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  16. Should I include my references on my résumé?
    No. References belong on a separate page and should only be made available to potential employers when an interview is scheduled. When posting your résumé online, you DO NOT want to include your references for two reasons:

    1. You do not want the names and contact information of the people you are trusting to say wonderful things about you to be floating around for all to see.
    2. As a recruiter, if I find your references' names and contact information on your résumé, I may use them to generate leads on other candidates, or generate leads on other job opportunities that I can fill. Either way, the paper trail leads back to you as to how I got their information, and this may affect the relationships you have with your references.
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  17. Why should I change my email address and out-going voicemail message?
    If your email address is yourmomma247@hotmail.com, I will not email or call you for a job. If I get your voicemail and your outgoing voicemail message is "Hey, this is Jim and I'm a little busy right now. Leave a message, and if live through this I'll call you back. May the force be with you!" and all the while I can hear light sabers clashing in the background as if you were a Jedi fighting Darth Vader, I'll be amused but I may not consider you as a serious candidate for a job. As funny as both cases may be, they are both unprofessional and should not be available to potential employers. Change your email to something boring, and change your voicemail to something normal. By the way, both of the previous examples actually happened to me while I was a recruiter.

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  18. What format should I use to create my résumé?
    Word format (.doc) is what I suggest, and I would not recommend using any special résumé templates. Most companies have some sort of database to store candidates' résumés in, and in most cases anything other than plain and simple Word causes formatting issues. Those same databases may also "mine" information and keywords from your résumé to find qualifications. The simpler the format, the easier it is for your résumé to mesh with today's growing technology.

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  19. Do I need to build a career portfolio?
    Yes. A portfolio is a collection of your work in a binder or folder. People use career portfolios to apply to jobs, apply to college or training programs, get a higher salary, show transferable skills, and to track personal development. They are more in-depth than a résumé, and can have samples of projects that you have worked on, works of art, employer evaluations, awards, and anything you can think of that supports your skills and abilities. I recommend that regardless of your degree program you start building a portfolio of your work now. As a recruiter, if I were to build an entry-level candidate with the highest likelihood of getting the interview and the job, my candidate would have necessary education, a GPA worth noting, at least two internship experiences, and a portfolio of his/her work. As an intern from Ferris, by the end of your internship you will have a number of documents and samples that would make for a great start to your career portfolio.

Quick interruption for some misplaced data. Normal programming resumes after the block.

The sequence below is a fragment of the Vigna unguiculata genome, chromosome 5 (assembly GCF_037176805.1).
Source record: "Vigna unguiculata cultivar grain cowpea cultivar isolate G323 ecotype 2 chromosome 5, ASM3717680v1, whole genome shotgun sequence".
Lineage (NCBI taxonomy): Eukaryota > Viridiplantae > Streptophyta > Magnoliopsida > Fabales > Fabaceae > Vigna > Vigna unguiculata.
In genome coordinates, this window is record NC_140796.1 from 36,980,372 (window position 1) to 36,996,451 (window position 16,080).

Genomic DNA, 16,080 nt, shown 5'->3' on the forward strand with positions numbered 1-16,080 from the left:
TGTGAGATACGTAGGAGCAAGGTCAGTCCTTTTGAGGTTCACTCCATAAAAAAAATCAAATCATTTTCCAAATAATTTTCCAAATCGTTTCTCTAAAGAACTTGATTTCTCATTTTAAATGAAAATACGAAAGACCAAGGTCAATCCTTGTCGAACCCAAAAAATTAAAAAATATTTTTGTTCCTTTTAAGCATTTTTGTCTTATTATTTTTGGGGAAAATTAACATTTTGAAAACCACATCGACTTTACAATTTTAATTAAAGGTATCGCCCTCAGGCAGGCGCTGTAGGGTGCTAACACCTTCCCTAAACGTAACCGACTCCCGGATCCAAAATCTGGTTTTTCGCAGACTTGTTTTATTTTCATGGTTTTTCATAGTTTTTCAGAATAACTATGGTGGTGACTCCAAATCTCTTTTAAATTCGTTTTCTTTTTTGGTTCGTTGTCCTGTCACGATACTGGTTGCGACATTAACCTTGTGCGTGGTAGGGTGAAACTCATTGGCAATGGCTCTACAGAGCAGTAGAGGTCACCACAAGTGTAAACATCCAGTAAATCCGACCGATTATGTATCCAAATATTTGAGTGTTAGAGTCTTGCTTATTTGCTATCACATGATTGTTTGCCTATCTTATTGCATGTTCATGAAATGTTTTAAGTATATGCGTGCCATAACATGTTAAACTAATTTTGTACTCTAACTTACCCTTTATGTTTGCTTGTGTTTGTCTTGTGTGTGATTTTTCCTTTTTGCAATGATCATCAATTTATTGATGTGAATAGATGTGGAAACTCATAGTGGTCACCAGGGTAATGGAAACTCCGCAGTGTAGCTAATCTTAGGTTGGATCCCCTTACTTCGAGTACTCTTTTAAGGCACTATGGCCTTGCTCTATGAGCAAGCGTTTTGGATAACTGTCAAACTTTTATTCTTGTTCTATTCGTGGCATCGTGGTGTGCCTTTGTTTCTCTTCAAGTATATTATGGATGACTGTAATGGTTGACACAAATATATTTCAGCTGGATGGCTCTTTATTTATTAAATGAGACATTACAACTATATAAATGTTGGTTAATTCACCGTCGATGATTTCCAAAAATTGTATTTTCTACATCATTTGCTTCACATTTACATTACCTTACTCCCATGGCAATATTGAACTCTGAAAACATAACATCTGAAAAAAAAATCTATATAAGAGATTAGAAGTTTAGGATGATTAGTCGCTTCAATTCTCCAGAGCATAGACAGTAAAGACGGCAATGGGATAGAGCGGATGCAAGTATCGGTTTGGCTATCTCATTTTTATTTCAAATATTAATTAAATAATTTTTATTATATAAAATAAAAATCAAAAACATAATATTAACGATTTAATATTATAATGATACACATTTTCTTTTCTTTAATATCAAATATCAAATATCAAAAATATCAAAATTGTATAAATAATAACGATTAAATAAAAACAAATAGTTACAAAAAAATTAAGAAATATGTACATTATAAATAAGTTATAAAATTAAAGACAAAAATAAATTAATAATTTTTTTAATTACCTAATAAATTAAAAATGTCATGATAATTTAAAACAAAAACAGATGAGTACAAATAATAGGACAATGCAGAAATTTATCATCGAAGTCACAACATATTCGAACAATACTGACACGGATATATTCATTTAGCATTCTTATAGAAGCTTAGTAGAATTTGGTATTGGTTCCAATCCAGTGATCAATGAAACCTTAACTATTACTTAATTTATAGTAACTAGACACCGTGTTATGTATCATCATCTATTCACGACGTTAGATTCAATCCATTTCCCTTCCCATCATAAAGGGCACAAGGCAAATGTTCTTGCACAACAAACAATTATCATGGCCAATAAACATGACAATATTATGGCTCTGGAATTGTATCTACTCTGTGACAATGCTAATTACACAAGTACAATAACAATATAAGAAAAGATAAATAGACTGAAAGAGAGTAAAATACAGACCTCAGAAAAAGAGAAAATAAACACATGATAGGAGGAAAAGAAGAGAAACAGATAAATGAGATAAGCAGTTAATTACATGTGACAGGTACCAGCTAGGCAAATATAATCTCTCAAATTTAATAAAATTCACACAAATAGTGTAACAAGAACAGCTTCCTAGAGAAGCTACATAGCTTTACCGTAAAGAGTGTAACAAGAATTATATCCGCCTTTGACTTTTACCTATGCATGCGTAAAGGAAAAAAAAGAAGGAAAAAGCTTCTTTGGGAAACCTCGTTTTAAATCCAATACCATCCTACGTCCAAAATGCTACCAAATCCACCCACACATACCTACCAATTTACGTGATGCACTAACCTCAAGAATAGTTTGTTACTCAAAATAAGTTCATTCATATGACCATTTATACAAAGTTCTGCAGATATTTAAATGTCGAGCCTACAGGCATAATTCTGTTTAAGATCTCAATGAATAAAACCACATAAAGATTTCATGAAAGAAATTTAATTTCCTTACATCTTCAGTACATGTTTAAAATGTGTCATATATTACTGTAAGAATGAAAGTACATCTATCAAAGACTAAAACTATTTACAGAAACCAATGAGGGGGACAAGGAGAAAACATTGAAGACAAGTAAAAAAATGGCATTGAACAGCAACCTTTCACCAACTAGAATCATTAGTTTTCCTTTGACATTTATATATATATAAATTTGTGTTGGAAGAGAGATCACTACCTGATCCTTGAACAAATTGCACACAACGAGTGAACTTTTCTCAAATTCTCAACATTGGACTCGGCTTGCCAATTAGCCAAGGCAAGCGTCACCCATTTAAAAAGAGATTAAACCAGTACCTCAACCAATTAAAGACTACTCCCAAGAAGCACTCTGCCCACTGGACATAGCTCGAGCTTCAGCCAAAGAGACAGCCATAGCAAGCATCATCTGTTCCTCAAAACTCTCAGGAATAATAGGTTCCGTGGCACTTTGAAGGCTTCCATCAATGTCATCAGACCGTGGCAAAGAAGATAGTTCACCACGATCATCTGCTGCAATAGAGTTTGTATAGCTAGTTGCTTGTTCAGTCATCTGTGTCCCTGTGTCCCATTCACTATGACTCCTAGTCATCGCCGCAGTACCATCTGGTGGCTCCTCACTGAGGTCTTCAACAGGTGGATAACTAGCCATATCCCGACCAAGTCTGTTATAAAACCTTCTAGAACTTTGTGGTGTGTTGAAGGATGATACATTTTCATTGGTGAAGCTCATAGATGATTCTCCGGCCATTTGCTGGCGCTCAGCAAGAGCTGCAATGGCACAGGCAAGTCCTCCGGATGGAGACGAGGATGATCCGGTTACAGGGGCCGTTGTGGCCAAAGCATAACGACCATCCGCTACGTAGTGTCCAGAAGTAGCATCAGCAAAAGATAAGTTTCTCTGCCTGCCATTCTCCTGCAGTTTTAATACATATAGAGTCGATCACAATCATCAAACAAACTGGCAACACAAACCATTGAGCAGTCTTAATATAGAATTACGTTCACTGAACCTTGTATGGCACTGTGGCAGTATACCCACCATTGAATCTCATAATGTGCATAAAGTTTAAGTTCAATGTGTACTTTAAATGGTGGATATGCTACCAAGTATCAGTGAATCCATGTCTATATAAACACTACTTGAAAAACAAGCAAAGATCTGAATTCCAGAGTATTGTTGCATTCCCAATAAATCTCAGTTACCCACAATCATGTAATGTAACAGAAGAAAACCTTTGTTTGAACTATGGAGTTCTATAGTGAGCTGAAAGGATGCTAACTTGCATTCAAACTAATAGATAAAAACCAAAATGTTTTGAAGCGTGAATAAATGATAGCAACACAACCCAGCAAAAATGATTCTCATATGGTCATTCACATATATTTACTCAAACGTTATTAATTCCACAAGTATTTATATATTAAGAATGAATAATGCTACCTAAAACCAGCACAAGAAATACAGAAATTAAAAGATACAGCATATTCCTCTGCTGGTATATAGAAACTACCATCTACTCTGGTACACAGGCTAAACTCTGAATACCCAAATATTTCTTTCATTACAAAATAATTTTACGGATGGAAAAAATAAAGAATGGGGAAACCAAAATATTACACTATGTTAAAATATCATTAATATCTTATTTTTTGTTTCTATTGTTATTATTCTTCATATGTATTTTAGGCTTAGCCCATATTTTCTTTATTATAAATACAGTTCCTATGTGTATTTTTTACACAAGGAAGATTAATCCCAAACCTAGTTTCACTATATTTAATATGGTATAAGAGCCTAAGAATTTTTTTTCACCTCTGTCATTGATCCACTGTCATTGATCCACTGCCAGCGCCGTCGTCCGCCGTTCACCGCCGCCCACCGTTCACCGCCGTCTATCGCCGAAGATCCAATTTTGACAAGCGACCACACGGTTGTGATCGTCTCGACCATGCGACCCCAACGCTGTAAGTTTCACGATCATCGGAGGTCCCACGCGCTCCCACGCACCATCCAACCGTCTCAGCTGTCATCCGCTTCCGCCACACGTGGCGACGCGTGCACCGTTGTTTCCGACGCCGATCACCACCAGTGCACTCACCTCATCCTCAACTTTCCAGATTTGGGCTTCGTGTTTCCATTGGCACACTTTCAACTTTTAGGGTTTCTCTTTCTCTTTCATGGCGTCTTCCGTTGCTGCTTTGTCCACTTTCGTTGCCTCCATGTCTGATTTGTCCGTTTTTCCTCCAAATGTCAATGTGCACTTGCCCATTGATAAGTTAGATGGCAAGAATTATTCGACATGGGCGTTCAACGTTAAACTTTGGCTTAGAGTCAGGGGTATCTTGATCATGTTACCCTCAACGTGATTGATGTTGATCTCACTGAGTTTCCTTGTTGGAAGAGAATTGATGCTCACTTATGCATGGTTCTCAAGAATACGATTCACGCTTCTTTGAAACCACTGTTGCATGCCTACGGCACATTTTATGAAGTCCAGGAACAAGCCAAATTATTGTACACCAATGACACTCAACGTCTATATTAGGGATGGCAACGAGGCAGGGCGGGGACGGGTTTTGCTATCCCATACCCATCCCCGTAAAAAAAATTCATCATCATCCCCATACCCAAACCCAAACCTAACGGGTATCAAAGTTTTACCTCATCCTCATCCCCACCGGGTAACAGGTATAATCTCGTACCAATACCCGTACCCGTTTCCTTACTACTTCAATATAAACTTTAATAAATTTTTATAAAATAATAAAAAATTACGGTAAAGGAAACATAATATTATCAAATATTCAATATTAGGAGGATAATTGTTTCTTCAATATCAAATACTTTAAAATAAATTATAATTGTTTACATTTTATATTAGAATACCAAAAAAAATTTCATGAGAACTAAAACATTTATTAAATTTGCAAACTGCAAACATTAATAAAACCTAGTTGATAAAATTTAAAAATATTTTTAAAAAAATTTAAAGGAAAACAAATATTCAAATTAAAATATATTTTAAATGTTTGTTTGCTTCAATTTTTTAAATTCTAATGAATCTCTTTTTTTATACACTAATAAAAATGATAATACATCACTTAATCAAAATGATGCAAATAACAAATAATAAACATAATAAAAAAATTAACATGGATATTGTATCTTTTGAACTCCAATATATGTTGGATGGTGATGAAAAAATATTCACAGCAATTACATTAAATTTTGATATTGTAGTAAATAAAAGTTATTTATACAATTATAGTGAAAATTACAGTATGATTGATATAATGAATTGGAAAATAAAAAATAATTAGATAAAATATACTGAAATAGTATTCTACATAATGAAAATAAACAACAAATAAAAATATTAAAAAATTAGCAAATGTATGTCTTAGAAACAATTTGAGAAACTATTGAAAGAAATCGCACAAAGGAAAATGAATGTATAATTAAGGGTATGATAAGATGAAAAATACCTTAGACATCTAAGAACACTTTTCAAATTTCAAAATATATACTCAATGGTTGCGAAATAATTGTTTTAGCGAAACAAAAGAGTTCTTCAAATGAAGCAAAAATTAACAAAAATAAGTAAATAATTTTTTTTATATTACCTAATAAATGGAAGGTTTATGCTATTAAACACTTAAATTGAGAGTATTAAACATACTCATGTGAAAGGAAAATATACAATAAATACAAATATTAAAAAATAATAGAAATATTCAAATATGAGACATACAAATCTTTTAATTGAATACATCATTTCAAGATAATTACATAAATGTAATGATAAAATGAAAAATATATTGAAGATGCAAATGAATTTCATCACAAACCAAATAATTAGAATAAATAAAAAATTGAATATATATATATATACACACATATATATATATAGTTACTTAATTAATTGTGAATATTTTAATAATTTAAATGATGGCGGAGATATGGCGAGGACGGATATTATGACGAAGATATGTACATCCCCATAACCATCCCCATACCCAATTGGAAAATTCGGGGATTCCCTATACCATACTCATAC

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  20. What should I wear to an interview?
    You should always dress to impress, even if you know that the employee attire is casual. The reason that you dress to impress is that it shows you are taking the position seriously, which, in turn, will cause the employer to take you seriously. It is VERY important that you invest in professional attire! Men, I'm talking about a suit - slacks (not khaki cargo pants) that match the suit coat with a button-up shirt and tie. Ladies, I suggest an actual business suit, pants or skirt, with a conservative blouse. Everyone, black or charcoal it's very professional and may be suitable for other occasions. A suit is just another tool that you need to have at your disposal much like a professional résumé, professional references, and a college degree. ALSO: You must take a shower before you come see me for an interview, and you must put on deodorant - NO cologne or perfume! If you stink, I will remember you as the stinky candidate!

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  21. What will I be asked in an interview?
    More and more employers are utilizing an interviewing strategy called Behavior Based Interviewing, or BBI for short. The basic principle behind BBI is that an employee's behavior in the past paints a fairly accurate picture of an employee's behavior in the future. Each question is designed to extract a SPECIFIC experience in your past, what you did, who it involved, and the eventual outcome. The following link provides a great explanation of BBI for students. Highly recommended!
    Behavioral Interview Info